Bottom Line:

Indeed, by the time many people have dementia, so much damage has occurred that reversing it all–a cure, in effect–is a far-fetched goal at this time. That’s why a parallel focus must remain on prevention.

A balanced diet, exercise, blood pressure control, avoidance of obesity, good control of diabetes, possibly statins (see: Breakthrough study says blood thinners cut dementia risk by half. Message: If you start taking them, don’t quit.) and aspirin therapy; all have been studied and suggest dementia might be prevented in some cases.

Certainly, prevention is ideal. But Americans, for example, struggle with even avoiding obesity. Best also to have science and working toward a possible treatment–even a cure, someday–for those who have dementia already.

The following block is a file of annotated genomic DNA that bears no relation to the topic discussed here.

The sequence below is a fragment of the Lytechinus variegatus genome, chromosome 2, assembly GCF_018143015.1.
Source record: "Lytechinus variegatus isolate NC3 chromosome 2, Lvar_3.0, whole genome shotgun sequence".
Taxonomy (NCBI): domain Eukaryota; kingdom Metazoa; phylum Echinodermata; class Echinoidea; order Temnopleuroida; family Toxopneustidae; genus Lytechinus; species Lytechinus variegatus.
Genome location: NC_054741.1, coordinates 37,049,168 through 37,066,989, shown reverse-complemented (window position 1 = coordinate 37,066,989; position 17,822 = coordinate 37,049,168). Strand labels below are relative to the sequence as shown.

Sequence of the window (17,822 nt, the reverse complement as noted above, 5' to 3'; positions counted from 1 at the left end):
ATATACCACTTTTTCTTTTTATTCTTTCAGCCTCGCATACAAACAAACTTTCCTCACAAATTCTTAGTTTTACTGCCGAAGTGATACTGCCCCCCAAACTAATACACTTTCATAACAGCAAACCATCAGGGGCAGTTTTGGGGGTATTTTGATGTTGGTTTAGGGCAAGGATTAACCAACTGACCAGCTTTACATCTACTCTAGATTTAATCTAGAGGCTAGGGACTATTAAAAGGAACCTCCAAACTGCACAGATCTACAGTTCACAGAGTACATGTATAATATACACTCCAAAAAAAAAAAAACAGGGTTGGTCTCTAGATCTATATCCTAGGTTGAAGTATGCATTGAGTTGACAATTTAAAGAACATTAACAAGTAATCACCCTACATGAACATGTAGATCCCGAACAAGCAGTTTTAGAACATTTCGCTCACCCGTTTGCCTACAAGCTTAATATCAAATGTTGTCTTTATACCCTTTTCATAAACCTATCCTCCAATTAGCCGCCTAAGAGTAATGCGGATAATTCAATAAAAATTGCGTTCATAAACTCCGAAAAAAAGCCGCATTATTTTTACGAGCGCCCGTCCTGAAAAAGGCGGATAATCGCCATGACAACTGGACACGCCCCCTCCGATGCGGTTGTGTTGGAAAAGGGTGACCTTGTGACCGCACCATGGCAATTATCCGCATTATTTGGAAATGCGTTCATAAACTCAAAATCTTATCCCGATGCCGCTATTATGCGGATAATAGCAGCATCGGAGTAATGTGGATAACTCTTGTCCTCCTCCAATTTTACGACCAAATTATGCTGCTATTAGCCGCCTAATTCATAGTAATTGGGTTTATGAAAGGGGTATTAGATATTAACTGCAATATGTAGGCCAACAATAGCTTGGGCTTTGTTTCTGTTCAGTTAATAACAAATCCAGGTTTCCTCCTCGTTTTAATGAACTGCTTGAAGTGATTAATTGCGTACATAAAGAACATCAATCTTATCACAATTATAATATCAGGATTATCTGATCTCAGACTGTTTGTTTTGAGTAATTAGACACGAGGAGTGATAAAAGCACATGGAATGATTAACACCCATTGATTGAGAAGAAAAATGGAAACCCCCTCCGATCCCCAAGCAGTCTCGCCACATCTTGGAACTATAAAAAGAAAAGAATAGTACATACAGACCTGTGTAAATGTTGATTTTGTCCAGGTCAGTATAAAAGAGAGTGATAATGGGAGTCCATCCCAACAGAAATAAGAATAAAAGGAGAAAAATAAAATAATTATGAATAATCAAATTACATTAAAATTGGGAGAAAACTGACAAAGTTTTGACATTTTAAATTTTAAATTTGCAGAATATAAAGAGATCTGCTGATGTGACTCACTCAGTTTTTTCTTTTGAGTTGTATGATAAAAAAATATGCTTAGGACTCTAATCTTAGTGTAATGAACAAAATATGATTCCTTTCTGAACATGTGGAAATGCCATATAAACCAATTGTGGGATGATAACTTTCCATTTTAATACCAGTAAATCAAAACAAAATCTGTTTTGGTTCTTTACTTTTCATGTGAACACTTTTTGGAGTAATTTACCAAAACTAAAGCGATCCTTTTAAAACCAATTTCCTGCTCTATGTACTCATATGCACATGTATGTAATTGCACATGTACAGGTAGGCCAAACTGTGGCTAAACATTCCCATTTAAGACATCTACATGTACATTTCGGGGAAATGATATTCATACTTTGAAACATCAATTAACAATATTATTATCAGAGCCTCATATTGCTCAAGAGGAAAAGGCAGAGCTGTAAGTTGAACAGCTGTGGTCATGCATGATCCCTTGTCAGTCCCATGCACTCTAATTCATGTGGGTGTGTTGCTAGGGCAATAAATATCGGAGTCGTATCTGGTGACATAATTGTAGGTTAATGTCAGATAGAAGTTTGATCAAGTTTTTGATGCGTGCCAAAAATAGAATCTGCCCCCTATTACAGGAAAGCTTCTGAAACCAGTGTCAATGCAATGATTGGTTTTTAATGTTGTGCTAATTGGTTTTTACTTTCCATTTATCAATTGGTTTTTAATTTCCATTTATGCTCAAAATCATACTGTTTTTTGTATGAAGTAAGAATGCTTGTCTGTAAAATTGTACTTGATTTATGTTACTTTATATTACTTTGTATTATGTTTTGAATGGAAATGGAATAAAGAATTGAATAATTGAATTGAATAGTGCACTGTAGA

TauRx isn’t listed on any stock exchanges and is distinctly guarding against any forward-looking statements–even the slightest hint–if and when that might happen. But with this latest win in a study obtaining widespread outside validation from experts in the dementia/Alzheimer’s treatment field, that day is fast approaching. At a minimum it is now in the position to raise whatever capital it might need to take its candidate to the next clinical level.

I smell high-risk/high potential investment rewards down the road and will keep a close eye on this name. Stay tuned.

Steve Walker has no position in any stocks mentioned. MedContent Inc. has no position in any stocks mentioned. MondayMorning.com has a disclosure policy.